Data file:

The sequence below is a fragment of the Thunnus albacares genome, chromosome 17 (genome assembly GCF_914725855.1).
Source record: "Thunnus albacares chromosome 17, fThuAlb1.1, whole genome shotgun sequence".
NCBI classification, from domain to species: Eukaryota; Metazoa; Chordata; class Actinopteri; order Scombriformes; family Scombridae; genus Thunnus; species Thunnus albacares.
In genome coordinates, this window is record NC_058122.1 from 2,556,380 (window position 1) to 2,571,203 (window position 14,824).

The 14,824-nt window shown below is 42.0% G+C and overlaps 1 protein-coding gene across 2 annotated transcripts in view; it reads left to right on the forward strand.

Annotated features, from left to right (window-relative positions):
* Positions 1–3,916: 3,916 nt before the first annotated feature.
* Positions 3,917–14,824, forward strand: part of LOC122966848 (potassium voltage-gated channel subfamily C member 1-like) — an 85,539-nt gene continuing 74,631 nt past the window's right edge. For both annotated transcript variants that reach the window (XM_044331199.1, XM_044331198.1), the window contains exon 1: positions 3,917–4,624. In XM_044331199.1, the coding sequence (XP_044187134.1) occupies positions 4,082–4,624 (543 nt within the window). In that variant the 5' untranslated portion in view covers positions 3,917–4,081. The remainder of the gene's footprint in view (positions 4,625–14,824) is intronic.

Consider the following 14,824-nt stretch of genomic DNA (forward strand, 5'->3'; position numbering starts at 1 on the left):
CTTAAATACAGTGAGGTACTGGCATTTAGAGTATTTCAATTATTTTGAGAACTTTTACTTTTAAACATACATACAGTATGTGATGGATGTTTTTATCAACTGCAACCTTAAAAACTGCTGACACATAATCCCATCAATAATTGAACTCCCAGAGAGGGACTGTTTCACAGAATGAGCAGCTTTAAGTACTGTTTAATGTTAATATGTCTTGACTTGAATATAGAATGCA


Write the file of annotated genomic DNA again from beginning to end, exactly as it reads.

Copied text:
The sequence below is a fragment of the Thunnus albacares genome, chromosome 17 (genome assembly GCF_914725855.1).
Source record: "Thunnus albacares chromosome 17, fThuAlb1.1, whole genome shotgun sequence".
NCBI classification, from domain to species: Eukaryota; Metazoa; Chordata; class Actinopteri; order Scombriformes; family Scombridae; genus Thunnus; species Thunnus albacares.
In genome coordinates, this window is record NC_058122.1 from 2,556,380 (window position 1) to 2,571,203 (window position 14,824).

The 14,824-nt window shown below is 42.0% G+C and overlaps 1 protein-coding gene across 2 annotated transcripts in view; it reads left to right on the forward strand.

Annotated features, from left to right (window-relative positions):
* Positions 1–3,916: 3,916 nt before the first annotated feature.
* Positions 3,917–14,824, forward strand: part of LOC122966848 (potassium voltage-gated channel subfamily C member 1-like) — an 85,539-nt gene continuing 74,631 nt past the window's right edge. For both annotated transcript variants that reach the window (XM_044331199.1, XM_044331198.1), the window contains exon 1: positions 3,917–4,624. In XM_044331199.1, the coding sequence (XP_044187134.1) occupies positions 4,082–4,624 (543 nt within the window). In that variant the 5' untranslated portion in view covers positions 3,917–4,081. The remainder of the gene's footprint in view (positions 4,625–14,824) is intronic.

Consider the following 14,824-nt stretch of genomic DNA (forward strand, 5'->3'; position numbering starts at 1 on the left):
CTTAAATACAGTGAGGTACTGGCATTTAGAGTATTTCAATTATTTTGAGAACTTTTACTTTTAAACATACATACAGTATGTGATGGATGTTTTTATCAACTGCAACCTTAAAAACTGCTGACACATAATCCCATCAATAATTGAACTCCCAGAGAGGGACTGTTTCACAGAATGAGCAGCTTTAAGTACTGTTTAATGTTAATATGTCTTGACTTGAATATAGAATGCA